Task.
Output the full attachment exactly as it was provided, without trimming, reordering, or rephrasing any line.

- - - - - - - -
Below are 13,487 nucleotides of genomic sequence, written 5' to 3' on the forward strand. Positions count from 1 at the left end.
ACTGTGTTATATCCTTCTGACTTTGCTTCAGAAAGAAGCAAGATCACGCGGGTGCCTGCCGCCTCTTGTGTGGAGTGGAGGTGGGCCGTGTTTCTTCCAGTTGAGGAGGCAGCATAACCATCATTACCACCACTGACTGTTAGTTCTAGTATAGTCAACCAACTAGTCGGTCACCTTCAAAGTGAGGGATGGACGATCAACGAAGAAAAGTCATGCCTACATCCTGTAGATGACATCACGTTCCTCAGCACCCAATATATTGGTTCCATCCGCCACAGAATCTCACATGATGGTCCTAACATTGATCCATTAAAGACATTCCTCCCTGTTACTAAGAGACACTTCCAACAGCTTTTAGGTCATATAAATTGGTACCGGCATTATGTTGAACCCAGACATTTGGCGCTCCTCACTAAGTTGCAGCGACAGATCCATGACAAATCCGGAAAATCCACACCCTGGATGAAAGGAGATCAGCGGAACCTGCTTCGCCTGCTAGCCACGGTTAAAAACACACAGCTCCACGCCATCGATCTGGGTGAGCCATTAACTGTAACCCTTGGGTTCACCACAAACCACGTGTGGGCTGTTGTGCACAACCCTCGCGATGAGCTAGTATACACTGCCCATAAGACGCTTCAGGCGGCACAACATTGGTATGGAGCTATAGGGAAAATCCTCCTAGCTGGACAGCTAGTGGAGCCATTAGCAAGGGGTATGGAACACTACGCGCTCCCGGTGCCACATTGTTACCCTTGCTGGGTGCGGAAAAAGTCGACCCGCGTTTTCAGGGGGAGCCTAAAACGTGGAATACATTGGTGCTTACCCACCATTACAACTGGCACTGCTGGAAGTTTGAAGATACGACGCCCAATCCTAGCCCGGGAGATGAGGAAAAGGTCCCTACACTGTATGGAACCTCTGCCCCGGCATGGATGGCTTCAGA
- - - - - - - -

Below are 13,487 nucleotides of genomic sequence, written 5' to 3' on the forward strand. Positions count from 1 at the left end.
ACTGTGTTATATCCTTCTGACTTTGCTTCAGAAAGAAGCAAGATCACGCGGGTGCCTGCCGCCTCTTGTGTGGAGTGGAGGTGGGCCGTGTTTCTTCCAGTTGAGGAGGCAGCATAACCATCATTACCACCACTGACTGTTAGTTCTAGTATAGTCAACCAACTAGTCGGTCACCTTCAAAGTGAGGGATGGACGATCAACGAAGAAAAGTCATGCCTACATCCTGTAGATGACATCACGTTCCTCAGCACCCAATATATTGGTTCCATCCGCCACAGAATCTCACATGATGGTCCTAACATTGATCCATTAAAGACATTCCTCCCTGTTACTAAGAGACACTTCCAACAGCTTTTAGGTCATATAAATTGGTACCGGCATTATGTTGAACCCAGACATTTGGCGCTCCTCACTAAGTTGCAGCGACAGATCCATGACAAATCCGGAAAATCCACACCCTGGATGAAAGGAGATCAGCGGAACCTGCTTCGCCTGCTAGCCACGGTTAAAAACACACAGCTCCACGCCATCGATCTGGGTGAGCCATTAACTGTAACCCTTGGGTTCACCACAAACCACGTGTGGGCTGTTGTGCACAACCCTCGCGATGAGCTAGTATACACTGCCCATAAGACGCTTCAGGCGGCACAACATTGGTATGGAGCTATAGGGAAAATCCTCCTAGCTGGACAGCTAGTGGAGCCATTAGCAAGGGGTATGGAACACTACGCGCTCCCGGTGCCACATTGTTACCCTTGCTGGGTGCGGAAAAAGTCGACCCGCGTTTTCAGGGGGAGCCTAAAACGTGGAATACATTGGTGCTTACCCACCATTACAACTGGCACTGCTGGAAGTTTGAAGATACGACGCCCAATCCTAGCCCGGGAGATGAGGAAAAGGTCCCTACACTGTATGGAACCTCTGCCCCGGCATGGATGGCTTCAGA